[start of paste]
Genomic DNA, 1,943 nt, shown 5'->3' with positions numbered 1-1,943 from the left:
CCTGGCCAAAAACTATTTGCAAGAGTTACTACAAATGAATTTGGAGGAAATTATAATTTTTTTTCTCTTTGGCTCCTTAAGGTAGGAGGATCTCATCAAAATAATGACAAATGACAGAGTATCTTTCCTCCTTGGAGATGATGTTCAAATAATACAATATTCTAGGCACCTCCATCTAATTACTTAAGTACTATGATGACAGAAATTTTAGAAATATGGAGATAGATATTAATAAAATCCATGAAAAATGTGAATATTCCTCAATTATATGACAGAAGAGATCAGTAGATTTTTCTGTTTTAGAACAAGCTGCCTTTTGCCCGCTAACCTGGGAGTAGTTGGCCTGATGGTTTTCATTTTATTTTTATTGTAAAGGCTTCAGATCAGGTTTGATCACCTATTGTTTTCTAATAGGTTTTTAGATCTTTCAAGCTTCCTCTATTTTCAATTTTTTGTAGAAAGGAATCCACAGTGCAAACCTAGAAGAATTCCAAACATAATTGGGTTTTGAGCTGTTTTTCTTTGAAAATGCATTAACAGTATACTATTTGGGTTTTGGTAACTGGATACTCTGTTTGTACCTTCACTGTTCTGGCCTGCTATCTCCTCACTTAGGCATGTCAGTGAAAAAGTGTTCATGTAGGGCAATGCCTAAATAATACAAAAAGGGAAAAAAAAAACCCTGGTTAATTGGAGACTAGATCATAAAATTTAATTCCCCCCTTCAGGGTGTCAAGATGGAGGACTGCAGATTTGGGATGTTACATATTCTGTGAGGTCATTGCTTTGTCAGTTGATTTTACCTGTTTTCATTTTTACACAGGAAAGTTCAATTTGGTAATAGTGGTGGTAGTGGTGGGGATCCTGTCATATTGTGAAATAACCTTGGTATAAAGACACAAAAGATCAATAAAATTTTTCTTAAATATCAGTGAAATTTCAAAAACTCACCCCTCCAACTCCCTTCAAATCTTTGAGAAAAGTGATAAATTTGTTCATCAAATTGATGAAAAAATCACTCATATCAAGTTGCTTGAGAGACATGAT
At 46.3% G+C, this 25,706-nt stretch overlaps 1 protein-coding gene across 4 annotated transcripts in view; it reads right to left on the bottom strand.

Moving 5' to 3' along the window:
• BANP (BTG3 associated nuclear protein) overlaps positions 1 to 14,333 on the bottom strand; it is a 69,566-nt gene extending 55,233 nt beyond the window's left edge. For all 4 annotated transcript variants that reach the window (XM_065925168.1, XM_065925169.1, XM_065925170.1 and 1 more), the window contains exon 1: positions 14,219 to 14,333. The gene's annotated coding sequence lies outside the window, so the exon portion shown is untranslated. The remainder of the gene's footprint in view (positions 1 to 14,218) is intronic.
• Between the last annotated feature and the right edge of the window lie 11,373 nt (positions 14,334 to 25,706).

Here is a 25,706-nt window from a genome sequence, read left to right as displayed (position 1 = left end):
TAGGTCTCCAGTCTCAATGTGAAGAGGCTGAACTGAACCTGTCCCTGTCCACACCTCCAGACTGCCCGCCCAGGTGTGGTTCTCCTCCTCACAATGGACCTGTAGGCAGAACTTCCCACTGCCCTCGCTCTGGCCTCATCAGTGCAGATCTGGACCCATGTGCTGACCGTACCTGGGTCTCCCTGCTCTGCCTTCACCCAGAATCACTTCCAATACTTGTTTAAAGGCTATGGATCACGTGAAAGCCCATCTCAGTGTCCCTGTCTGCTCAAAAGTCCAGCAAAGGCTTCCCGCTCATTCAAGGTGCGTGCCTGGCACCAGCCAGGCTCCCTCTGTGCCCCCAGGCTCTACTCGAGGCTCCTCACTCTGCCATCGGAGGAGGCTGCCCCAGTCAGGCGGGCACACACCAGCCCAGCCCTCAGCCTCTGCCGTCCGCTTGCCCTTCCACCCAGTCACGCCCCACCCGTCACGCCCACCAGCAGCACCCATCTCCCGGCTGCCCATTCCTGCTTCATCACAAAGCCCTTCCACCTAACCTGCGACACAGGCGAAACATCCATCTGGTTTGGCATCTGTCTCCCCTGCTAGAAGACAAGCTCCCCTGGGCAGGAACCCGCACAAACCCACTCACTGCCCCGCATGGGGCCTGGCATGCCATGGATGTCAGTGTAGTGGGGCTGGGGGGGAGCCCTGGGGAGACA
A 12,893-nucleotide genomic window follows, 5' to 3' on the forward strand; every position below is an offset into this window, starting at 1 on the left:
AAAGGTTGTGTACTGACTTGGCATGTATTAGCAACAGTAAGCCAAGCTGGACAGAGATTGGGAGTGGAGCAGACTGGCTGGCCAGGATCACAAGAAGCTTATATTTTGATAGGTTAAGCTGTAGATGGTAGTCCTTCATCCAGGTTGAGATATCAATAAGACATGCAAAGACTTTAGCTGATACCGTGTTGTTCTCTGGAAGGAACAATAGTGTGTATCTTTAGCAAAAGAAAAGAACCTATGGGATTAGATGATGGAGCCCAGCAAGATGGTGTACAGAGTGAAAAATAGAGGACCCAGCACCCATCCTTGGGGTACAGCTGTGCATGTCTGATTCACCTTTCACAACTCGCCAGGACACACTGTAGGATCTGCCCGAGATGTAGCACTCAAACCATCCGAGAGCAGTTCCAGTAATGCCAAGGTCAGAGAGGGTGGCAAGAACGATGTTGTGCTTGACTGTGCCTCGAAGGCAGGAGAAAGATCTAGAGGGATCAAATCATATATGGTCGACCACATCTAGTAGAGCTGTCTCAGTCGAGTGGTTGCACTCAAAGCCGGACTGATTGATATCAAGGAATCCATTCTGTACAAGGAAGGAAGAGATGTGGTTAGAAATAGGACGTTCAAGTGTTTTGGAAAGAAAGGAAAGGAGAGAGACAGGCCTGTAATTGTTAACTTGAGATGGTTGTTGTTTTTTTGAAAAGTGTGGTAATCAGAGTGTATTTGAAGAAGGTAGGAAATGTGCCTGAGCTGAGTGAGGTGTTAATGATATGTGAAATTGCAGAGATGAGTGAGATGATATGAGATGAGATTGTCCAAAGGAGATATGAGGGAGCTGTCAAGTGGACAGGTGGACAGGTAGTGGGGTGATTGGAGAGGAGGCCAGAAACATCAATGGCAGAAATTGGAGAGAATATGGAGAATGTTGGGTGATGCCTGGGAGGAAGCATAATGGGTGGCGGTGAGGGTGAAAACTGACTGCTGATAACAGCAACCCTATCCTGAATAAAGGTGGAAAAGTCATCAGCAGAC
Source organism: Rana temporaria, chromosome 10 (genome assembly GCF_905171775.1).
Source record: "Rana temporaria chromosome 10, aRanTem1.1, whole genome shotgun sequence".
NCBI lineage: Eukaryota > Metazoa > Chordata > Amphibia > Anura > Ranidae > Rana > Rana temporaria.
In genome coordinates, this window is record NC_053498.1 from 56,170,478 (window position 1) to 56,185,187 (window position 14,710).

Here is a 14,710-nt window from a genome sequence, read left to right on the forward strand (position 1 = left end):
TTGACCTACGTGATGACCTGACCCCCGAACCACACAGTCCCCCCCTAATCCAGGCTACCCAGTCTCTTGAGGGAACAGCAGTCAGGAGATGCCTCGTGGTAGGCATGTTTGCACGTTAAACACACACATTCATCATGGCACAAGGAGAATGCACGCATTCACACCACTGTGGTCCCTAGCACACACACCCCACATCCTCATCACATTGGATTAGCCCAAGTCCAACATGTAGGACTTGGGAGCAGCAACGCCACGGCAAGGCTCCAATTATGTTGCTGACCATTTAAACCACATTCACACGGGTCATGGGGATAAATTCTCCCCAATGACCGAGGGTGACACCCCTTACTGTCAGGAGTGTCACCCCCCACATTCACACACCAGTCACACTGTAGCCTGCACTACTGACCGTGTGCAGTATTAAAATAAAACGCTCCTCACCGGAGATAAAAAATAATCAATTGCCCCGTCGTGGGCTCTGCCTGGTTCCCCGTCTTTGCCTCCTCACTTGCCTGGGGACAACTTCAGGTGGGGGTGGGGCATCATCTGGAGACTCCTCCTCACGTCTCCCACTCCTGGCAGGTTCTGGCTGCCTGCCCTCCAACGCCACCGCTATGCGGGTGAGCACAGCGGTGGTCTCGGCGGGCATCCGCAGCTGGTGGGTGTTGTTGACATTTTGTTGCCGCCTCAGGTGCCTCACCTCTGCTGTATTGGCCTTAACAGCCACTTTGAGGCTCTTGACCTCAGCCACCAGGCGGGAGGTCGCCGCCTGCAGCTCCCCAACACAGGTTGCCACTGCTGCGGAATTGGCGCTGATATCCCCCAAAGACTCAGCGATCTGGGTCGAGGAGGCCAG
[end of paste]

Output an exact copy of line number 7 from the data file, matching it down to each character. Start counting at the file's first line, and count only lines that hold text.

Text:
Here is a 25,706-nt window from a genome sequence, read left to right as displayed (position 1 = left end):